Winning the Information War in West Papua

Winning the Information War in West Papua

Winning the Information War in West Papua Indonesia, News, Pacific, West Papua
March 3, 2011

“What’s happening in West Papua amounts to genocide, both physical and cultural.”

“At the very least we have to say this is a crime against humanity in terms of a systematic annihilation of the civilian population that is intentional, widespread and ongoing.”

“West Papua is one of the very few areas in world where foreign mass media — or even domestic mass media — have no access. The others are probably Tibet and Xinjiang in China. And this is happening at a time when free media is flourishing in other parts of Indonesia, so people really aren’t aware of what’s going on there.”

“Anybody would be encouraged by what’s gone on in the Middle East. And the Papuans are even more mobilised than those Arab populations were – it’s a kind of permanent Papuan mobilisation against Jakarta. And the tactic so far of cultivating an enriched elite of bureaucrats and politicians, which has been the main Indonesian strategy to pacify Papuans, plus the influx of migrants from outside Papua, that’s not going to wash in the post-Tahir Square milieu that we’re living in.”

“But Indonesia is different from Burma, which is a sort of pariah state, or North African countries which we know are despotic. In Indonesia the president looks okay, he’s not a dictator, he’s just an ordinary president heading an ordinary developing country, so it is more difficult for people to condemn him.”

“We should set up internet connections for example, encourage Facebook and Twitter — all of the new technology we are witnessing in North Africa at the moment.”

“The government of Susilo Bambang Yudhoyono has been embarrassed by the worldwide release of the video showing Papuan men being tortured by Indonesian security.”

“The political situation in Jakarta is now being driven by events in Papua and also international reaction to what’s happening in Papua.”

“The Indonesian Government doesn’t want the media to have access — because the Indonesian Government is afraid for the world to know.”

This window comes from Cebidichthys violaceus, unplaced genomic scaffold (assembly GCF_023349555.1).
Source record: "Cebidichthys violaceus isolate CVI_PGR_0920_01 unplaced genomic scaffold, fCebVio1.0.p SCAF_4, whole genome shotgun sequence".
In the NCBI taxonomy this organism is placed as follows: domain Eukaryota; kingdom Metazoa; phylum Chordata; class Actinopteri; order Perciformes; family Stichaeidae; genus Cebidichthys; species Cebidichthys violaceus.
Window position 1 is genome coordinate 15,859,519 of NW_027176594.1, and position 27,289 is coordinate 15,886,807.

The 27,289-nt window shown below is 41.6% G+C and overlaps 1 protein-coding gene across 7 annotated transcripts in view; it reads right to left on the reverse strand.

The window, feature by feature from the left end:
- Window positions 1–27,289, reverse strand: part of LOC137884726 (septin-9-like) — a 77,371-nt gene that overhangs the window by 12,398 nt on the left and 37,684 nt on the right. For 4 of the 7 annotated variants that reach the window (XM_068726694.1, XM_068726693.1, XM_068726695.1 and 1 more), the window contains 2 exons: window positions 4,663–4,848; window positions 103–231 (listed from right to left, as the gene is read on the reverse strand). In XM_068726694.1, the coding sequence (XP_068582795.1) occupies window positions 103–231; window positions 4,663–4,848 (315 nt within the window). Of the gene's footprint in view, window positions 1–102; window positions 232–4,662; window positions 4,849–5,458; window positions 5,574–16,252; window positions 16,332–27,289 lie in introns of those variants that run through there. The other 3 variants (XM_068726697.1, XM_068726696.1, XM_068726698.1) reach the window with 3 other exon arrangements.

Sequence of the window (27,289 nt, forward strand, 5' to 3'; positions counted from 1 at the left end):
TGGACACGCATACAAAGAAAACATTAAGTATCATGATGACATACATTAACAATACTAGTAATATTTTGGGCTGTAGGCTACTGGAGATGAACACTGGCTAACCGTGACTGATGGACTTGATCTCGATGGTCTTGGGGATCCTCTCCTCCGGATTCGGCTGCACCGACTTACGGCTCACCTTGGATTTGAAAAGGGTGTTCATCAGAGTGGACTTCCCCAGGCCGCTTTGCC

“If you talk about the past 40 years then the situation with human rights in West Papua is really serious, it is one of the biggest tragedies in our time. We don’t know exactly how many people have died — some people say 300,000, some half a million — but the fact that we don’t know is neglectful in itself.”

“The real obstacle to getting the situation in West Papua back on the public agenda is that no one knows just how bad the situation really is. Ideally we, the international community, should pay much more attention, but that is too abstract when people don’t really know what’s going on there.”

“West Papuans are losing the information war.”

“By blocking all media access, Indonesia is clearly winning. Their supporters need to step up efforts to get information out in any way possible, and make use of social media to disseminate and organize.”

“Strategically, we all need to think about how we can win this information battle.”

“The political situation in Jakarta is now being driven by events in Papua and also international reaction to what’s happening in Papua.”

“Papuans are united in their aspirations for political change.”

“We’re working together both inside West Papua in the guerilla camp in the jungle and also in the outside world to raise the voices of the West Papuans to the international community that we are united.”

“The culture of torture [by the] military has continued for the past 54 years after occupation. . . No improvement at all.”

This post was culled from quotes by these renowned experts:
-Akihisa Matsuno, professor at the Osaka School of International Public Policy
-Peter King, Centre for Peace and Conflict Studies, Sydney University
-John Otto Ondawame, vice president, West Papuan National Coalition for Liberation


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  1. raymond says:

    papua everyone should be free

  2. Thanks to share the information about West Papua to the International Community

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